The Augsburg Journey – Seven Steps to a Healthy Business

Steinbeis experts provide support with the promotion of occupational health management

Healthy Work, the core competence center at the Institute for Effective Management, a Steinbeis Consulting Center, helps businesses of all sizes and sectors of industry with programs aimed at promoting the physical, mental, and social wellbeing of workers – a key factor in safeguarding the financial health of a business. To achieve this, a team of experts led by business psychologist Dr. Simon Hahnzog has had success using the Augsburg Journey, a process model for planning effective occupational health management (OHM).

The Steinbeis experts from Augsburg offer a unique blend of consulting skills, innovative digital training, and diagnostic solutions. These are aimed at supporting clients and their employees on every step of the journey toward introducing healthy work practices.

From responsibility to profitability: the process of designing a successful occupational health management.

Step 1 – take responsibility

The main idea of the first step is that senior management should take responsibility for the welfare of the business. Occupational health management must be acknowledged as a key ingredient of company culture and the business strategy – from top to bottom. People should be encouraged and supported, because this is one of the most valuable investments that can be made in safeguarding the future of a company. Assuming the company adopts the right approach to OHM, there are very few areas in business where a return on investment can be expected to achieve a ratio of 1 to 2.2.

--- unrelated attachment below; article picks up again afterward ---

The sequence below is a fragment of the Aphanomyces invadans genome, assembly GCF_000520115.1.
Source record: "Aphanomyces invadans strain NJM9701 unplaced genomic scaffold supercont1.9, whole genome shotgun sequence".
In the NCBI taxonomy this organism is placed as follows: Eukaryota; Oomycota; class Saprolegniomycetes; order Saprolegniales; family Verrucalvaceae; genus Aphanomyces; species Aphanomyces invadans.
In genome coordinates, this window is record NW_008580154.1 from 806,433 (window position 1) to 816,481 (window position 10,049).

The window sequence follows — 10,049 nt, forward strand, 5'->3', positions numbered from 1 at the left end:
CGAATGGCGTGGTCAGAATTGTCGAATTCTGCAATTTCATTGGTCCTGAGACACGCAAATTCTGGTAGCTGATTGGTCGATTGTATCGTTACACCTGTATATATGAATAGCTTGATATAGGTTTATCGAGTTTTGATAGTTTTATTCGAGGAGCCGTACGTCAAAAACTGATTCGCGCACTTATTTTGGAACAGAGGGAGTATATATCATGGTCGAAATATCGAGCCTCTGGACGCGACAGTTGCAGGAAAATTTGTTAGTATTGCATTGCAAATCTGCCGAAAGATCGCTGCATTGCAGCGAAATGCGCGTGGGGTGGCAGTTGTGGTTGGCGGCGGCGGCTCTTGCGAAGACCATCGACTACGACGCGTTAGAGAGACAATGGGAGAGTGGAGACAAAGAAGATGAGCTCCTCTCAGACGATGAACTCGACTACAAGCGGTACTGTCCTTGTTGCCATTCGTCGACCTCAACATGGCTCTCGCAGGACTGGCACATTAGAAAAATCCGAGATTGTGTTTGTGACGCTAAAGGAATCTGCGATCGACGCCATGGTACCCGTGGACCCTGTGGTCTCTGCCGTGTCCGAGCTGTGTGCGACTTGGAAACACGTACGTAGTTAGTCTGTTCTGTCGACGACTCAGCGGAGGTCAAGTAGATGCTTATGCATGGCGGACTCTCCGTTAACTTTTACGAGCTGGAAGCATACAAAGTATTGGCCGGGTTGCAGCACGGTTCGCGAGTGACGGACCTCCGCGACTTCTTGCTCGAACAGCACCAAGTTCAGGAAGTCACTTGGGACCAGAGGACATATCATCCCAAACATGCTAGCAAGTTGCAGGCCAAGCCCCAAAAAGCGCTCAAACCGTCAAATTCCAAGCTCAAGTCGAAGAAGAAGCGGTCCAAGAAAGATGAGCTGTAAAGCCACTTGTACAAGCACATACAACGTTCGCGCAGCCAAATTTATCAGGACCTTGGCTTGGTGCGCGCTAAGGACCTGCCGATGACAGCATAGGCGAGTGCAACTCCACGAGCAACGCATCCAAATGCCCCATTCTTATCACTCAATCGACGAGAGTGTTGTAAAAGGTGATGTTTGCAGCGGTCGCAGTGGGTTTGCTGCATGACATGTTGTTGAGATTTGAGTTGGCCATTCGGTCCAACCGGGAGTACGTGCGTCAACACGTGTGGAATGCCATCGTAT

Step 2 – expand competence

The second step of the Augsburg Journey is about expanding skill sets within the company. Ultimately, it’s not as if any company has never thought about occupational healthcare, otherwise they would have disappeared some time ago. For healthy working practices to remain effective in the future, especially in strategic terms, it’s important to train the people who will be responsible for planning, designing, and implementing OHM.

Step 3 – set up OHM

As soon as people have been identified to take responsibility for OHM and they have acquired new skills, a professional occupational health management system needs to be set up. In terms of processes, structures, and strategies, this will not differ from other management systems. It is therefore essential to draw on previous experience at the company.

Step 4 – sensitize workers

Once the OHM system has been set up at the company, it’s time to sensitize staff. You can’t simply order people to adopt healthy working practices. Instead, everyone has to work together in creating a healthy company. Aside from providing clear information, it’s important that everyone is encouraged to actively design healthy practices for themselves and everyone else at the company. The managers at the company play a key role in this respect.

Step 5 – assess stress factors